Good/Cheap/Fast — pick two (and how NGOs can play the triangle like a pro)

Bad news: if you’re planning a tech project then there are some hard choices you need to make.

Good news: there’s a smart and simple system you can use to think about the main constraints that will shape what you build. It’s called the Project Management Triangle.

Understanding this triangle and how to manage it will mean you can create better plans, communicate your priorities more clearly to developers, and ultimately get better results whatever you’re working on.

The triangle works like this. There are three key points: good, fast, and cheap. Your project can be any two of these but never all three.

Here are your choices. Your project can fall in the same area as any of the check marks. Image from InReach Solutions

That means there’s always a trade off:

Cheap + fast = lower quality work

Fast + good = expensive

Good + cheap = not happening anytime soon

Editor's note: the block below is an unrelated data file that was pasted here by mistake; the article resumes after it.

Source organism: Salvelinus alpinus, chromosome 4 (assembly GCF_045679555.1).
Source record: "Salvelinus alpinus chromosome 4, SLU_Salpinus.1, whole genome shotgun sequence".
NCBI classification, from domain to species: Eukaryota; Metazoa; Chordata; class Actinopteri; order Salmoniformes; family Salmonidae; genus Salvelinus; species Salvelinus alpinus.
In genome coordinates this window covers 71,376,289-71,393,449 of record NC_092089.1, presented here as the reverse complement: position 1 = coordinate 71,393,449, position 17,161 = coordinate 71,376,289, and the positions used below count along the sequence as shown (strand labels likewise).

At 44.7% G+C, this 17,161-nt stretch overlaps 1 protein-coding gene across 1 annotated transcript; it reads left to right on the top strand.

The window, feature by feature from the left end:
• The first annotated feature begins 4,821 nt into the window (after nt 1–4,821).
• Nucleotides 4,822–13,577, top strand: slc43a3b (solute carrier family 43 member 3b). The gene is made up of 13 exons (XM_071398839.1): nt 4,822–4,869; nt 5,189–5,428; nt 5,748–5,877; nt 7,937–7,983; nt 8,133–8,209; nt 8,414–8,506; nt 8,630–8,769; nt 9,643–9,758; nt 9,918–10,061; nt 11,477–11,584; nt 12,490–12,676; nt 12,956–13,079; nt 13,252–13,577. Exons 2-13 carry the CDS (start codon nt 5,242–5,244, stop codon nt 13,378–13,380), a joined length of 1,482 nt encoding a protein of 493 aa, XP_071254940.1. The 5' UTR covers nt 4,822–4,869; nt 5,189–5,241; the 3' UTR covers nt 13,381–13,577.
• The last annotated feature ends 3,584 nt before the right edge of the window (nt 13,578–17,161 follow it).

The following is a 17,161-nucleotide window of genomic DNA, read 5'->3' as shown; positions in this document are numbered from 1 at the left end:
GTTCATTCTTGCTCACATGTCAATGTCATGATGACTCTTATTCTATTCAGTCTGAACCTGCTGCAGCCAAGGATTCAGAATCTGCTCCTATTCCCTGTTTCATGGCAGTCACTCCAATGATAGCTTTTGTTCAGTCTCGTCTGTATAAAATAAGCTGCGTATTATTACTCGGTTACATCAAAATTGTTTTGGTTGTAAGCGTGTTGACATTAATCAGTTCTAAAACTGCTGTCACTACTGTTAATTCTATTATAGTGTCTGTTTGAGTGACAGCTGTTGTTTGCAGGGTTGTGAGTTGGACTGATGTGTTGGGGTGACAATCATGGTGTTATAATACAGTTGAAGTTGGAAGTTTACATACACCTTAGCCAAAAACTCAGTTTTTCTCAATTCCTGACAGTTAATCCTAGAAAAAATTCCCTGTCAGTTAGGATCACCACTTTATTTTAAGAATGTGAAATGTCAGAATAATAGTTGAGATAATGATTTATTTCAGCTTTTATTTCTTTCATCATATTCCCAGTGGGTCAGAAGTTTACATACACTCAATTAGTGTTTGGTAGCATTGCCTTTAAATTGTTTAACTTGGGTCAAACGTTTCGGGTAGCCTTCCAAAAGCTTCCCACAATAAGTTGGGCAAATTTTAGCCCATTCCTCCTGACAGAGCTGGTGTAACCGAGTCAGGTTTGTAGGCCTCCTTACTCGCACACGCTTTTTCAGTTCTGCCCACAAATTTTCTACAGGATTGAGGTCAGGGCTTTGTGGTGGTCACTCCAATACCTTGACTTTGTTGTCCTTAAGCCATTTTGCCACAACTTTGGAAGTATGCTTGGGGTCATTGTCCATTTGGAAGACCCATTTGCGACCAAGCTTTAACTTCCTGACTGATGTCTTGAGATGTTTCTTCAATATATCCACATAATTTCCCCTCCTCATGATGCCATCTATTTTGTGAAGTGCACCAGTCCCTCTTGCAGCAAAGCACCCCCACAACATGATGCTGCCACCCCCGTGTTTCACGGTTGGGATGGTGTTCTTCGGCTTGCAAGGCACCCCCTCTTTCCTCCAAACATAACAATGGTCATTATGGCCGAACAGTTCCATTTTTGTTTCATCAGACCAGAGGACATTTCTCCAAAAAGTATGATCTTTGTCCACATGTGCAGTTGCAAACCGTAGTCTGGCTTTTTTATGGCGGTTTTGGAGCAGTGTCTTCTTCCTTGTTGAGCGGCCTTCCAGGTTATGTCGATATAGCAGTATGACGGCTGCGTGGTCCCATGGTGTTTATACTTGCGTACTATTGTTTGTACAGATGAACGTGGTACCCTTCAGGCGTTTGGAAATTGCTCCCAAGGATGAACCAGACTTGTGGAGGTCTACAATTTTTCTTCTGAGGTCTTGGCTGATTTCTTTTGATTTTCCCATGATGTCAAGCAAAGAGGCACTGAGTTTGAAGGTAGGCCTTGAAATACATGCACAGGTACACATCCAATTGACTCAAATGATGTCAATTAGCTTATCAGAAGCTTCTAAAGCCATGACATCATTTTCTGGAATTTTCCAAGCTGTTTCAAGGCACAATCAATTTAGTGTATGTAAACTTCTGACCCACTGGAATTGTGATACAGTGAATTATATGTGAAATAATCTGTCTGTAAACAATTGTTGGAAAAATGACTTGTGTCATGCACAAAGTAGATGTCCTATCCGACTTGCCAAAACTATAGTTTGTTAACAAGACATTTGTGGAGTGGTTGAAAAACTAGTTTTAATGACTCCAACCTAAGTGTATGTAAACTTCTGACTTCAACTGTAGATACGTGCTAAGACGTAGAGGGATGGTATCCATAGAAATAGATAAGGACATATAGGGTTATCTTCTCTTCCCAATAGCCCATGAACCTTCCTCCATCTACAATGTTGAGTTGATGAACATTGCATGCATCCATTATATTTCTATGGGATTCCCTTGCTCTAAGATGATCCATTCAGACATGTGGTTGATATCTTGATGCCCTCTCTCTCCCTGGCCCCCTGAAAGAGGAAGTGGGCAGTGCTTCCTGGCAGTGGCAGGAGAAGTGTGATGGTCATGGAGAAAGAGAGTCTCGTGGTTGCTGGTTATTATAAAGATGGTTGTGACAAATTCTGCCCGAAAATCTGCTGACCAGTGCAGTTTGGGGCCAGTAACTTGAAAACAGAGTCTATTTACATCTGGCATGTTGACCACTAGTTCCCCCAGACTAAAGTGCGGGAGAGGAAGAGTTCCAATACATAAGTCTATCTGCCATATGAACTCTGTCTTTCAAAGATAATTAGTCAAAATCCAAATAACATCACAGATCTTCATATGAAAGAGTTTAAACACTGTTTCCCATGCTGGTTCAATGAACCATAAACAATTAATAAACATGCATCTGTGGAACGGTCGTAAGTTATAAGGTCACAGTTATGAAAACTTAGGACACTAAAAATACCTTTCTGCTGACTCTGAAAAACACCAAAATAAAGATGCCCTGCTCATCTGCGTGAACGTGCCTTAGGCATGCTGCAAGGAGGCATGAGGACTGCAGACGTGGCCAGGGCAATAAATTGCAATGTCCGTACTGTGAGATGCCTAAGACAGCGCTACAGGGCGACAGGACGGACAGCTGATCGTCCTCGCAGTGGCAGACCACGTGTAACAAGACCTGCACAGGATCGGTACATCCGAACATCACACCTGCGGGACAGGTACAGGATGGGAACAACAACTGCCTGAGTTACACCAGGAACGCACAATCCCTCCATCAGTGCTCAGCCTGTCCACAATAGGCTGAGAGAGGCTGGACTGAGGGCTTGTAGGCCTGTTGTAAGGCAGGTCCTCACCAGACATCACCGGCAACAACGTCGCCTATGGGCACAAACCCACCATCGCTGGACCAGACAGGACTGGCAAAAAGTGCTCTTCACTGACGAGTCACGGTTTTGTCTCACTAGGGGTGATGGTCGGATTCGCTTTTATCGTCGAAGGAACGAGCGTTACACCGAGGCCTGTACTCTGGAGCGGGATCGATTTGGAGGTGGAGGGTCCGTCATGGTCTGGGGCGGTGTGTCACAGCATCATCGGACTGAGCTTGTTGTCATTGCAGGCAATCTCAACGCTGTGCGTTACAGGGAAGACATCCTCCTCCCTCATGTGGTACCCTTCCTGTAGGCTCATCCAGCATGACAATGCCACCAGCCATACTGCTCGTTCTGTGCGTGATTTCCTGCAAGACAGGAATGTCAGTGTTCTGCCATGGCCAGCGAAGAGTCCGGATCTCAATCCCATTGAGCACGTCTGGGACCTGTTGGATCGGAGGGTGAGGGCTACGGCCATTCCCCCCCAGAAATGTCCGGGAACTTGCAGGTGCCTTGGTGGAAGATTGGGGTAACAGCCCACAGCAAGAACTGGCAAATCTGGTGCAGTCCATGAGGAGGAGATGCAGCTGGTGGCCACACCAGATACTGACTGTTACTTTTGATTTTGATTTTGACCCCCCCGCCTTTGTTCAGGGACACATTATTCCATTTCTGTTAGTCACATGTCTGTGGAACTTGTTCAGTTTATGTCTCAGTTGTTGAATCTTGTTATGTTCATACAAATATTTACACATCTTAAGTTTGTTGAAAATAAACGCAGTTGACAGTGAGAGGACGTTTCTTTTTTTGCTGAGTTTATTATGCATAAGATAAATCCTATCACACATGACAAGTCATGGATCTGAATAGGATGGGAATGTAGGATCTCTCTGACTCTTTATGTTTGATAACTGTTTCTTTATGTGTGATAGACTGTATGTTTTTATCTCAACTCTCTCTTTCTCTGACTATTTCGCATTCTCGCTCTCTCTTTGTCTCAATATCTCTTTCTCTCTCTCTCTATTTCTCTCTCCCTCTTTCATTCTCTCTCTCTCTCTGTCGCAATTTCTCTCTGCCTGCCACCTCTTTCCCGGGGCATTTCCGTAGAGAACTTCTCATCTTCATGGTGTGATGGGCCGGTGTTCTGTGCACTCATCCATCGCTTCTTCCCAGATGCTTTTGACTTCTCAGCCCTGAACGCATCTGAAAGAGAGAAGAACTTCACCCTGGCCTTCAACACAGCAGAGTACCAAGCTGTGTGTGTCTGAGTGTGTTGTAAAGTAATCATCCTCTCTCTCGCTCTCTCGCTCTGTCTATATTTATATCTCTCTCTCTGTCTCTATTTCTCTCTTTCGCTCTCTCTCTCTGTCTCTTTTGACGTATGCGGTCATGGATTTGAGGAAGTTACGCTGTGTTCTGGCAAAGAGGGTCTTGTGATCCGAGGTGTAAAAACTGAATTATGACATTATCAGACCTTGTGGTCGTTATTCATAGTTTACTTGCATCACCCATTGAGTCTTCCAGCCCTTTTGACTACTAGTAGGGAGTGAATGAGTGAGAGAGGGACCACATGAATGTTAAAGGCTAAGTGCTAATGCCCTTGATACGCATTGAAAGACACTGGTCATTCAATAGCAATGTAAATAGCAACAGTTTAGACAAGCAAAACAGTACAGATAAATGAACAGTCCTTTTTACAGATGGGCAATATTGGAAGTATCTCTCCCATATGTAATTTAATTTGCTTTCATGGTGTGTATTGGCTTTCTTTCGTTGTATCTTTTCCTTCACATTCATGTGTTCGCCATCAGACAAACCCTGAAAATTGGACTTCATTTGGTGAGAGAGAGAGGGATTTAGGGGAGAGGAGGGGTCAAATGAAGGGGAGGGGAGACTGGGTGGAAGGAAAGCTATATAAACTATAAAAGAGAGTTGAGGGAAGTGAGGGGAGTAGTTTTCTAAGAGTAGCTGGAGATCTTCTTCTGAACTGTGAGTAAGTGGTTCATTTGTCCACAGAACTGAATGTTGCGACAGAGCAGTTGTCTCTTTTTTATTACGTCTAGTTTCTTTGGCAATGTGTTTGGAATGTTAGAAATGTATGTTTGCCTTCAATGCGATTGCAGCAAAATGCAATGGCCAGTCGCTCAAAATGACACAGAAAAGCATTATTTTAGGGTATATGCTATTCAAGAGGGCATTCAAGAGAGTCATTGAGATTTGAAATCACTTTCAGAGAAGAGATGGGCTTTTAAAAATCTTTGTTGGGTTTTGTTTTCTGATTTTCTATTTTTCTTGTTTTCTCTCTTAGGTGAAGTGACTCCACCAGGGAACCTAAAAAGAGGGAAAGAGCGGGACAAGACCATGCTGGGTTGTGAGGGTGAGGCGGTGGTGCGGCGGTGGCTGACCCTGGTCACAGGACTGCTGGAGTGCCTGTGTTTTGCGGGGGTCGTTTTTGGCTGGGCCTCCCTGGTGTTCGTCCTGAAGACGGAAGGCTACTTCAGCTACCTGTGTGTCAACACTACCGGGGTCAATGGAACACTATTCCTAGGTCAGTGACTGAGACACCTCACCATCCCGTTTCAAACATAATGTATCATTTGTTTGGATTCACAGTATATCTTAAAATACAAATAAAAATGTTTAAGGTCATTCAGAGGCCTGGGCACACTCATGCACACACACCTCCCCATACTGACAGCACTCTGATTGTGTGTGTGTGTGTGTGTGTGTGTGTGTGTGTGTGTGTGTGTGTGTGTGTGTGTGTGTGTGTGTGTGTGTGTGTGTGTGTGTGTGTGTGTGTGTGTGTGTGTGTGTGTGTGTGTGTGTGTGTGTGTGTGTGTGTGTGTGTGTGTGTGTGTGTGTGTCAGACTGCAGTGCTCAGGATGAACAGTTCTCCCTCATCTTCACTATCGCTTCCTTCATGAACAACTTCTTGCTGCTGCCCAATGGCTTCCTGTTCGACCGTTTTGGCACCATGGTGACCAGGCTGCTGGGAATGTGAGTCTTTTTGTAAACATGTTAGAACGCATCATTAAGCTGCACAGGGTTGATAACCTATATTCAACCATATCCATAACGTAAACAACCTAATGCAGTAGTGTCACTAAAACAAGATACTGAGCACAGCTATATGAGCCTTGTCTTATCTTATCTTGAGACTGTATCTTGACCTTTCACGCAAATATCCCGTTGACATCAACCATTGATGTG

What are your priorities?


Hacking the Project Management Triangle for NGOs and charities

So that all makes sense, right? It’s a closed system and you have to make choices about what’s most important to you. Seems fair except you work for an NGO and that just isn’t good enough. You have to respond to tight deadlines — usually ones you can’t move, you’re working to razor thin budgets and are accountable to donors and supporters, and it has to be great because you’re working to change the world. That makes it all a bit more interesting. Sounds like you need some help on how to hack the triangle and get more out of your project:

How to deal with needing it to be faster

  • Be clear on what you want and try to avoid changes to your plans. Have you given it all enough thought before kicking off?
  • Know your absolute deadlines and work to those not artificial ones that create a false need to rush. Can the delivery move back?
  • Fail quickly. Doing a little and learning from that step saves time compared to doing a lot, making bigger mistakes and having to redo more.
  • What is the minimal viable product (MVP) you can build? What functionality do you absolutely have to have and what could be lost? Be ruthless.